The whole of Mastermind fuzzes with tension, bursts with adrenaline and rocks, pure and simple, in a way guaranteed to put a smile on the face all Magnet disciples. Josh Homme has wet dreams of being this good! Dave may be clean now, but this has hints of the best psychedelia from Spine Of God and Superjudge coupled with the attitude and clean rock from Powertrip. All apprehensions that Monster Magnet were becoming a caricature of themselves are blown away in a maelstrom of riffs and reverb. The whole atmosphere of Monster Magnet from Dopes to Infinity seems to be back.

"I don't want to rape the world today." Dave sings. And why would you when you have a universe to demolish!
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on 4 November 2010
i love monster magnet,i don't care if you ask me about superjudge or powertrip, tab or monolithic baby, i think it's all good and this album is no exception.

yes, this album is a lot better than 4 way diablo(which i thought was a pretty good album) for people who are worried that they've lost their touch and maybe one of the best albums they've ever done, it's that good. there's something here for all fans of this band.

i'm not gonna do a run down of every song as i think each song will mean different things to different people, just buy this album if you have any interest in this band, you will not be disappointed.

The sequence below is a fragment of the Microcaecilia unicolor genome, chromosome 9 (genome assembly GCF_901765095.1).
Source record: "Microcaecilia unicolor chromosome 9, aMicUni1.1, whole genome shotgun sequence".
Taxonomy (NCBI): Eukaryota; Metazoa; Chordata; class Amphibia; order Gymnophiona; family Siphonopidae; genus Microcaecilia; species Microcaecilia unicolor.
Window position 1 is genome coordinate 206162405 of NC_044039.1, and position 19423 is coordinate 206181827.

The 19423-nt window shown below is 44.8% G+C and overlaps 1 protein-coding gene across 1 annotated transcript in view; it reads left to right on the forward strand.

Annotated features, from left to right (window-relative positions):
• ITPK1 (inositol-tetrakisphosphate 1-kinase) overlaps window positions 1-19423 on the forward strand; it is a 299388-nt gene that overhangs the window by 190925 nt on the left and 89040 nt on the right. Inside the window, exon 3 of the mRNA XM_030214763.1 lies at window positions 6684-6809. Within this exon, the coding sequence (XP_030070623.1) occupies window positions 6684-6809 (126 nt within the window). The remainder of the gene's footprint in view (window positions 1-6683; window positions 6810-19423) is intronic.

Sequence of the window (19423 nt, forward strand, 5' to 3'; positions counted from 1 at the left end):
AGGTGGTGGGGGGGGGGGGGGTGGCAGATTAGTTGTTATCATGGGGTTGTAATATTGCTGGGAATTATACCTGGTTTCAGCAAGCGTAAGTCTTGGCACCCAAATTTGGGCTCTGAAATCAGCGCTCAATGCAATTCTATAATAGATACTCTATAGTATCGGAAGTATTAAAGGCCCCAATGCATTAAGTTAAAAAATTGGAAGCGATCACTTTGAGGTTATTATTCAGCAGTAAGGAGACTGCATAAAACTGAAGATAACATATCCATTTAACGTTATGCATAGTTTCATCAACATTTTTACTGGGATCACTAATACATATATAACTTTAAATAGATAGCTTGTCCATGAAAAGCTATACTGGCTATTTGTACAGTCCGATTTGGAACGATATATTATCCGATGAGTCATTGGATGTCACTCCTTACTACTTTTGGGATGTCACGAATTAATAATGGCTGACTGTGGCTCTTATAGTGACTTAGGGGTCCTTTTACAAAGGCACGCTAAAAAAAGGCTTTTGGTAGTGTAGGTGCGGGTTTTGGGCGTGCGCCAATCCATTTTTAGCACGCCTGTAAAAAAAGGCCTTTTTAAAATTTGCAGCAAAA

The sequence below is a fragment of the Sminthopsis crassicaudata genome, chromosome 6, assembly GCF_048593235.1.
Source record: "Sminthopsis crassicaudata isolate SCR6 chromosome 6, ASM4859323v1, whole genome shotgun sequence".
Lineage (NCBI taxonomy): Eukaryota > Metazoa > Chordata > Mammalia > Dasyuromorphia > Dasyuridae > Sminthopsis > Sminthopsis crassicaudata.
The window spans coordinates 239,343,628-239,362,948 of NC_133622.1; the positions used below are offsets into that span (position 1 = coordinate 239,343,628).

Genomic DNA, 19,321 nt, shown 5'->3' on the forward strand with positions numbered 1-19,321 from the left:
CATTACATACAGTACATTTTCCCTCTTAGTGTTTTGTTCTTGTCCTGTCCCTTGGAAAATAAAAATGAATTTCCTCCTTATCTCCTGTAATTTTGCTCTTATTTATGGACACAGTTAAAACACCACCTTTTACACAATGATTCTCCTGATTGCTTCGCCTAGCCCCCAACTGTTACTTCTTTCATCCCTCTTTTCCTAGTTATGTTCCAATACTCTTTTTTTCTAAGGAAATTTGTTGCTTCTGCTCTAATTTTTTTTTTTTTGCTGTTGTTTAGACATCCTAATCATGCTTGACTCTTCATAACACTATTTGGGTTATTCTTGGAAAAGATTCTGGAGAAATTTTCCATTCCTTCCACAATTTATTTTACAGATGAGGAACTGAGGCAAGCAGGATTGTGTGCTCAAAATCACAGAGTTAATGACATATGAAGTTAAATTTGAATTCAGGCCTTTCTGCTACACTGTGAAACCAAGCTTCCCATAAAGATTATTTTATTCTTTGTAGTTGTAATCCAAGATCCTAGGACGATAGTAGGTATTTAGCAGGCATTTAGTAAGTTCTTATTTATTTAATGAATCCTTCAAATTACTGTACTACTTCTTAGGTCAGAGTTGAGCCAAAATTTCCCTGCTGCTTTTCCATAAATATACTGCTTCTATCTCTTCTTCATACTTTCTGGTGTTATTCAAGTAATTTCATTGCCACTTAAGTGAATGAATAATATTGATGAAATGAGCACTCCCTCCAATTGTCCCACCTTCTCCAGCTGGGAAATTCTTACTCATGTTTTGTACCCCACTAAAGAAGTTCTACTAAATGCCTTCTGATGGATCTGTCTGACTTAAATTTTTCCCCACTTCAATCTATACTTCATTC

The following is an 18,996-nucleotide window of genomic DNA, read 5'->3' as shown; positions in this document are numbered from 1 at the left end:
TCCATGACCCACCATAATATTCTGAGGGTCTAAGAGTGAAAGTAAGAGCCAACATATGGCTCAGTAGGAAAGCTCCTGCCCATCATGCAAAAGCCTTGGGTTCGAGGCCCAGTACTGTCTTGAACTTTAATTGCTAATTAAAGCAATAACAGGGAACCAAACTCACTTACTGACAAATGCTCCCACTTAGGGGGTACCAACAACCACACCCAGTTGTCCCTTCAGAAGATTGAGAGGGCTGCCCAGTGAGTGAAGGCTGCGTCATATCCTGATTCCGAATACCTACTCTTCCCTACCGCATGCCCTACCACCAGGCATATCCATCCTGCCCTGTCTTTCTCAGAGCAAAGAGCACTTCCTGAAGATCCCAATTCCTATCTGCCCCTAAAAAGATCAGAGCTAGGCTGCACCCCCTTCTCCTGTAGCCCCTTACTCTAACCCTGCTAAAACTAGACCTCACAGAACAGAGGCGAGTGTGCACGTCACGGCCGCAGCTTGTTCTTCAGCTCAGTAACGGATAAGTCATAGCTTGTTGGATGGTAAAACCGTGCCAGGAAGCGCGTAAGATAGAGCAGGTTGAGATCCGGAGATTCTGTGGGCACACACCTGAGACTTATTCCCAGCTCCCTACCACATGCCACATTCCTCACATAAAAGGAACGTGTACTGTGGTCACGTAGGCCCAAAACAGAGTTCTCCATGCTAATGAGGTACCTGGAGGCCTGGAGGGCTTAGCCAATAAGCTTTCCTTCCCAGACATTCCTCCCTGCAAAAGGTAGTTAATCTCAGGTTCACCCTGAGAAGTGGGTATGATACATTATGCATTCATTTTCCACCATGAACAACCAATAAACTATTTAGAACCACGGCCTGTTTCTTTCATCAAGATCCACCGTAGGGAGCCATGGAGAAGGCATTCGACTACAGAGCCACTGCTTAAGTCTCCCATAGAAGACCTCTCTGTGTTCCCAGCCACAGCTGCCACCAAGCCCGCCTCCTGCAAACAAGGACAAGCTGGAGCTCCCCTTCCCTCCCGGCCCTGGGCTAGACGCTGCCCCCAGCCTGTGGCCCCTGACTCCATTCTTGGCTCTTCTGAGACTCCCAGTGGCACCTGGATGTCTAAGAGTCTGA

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on 26 March 2011
I was a bit disappointed when I first listened to this album, but I waited to form an opinion, maybe it would grow on me.

It didn't.

I love MM because of two reasons. Dave's lyrics make me smile and the fact that the really good MM songs evolve into a supernova hot orgasm of GUITAR mayhem, leaving me longing for more and more and more.

The lyrics on this album are OK but seldom really surprising.
The music is OK, but there is NO MAYHEM that leaves me breathless. So I need to return to good old "Space Lord Motherf***" to get some satisfaction.

Sorry guys but this no Powertrip (or Superjudge or God Says No or ...)
I don't regret buying it, but it will not get played much I'm afraid. The competition of those other MM albums is just to tough.
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on 7 June 2016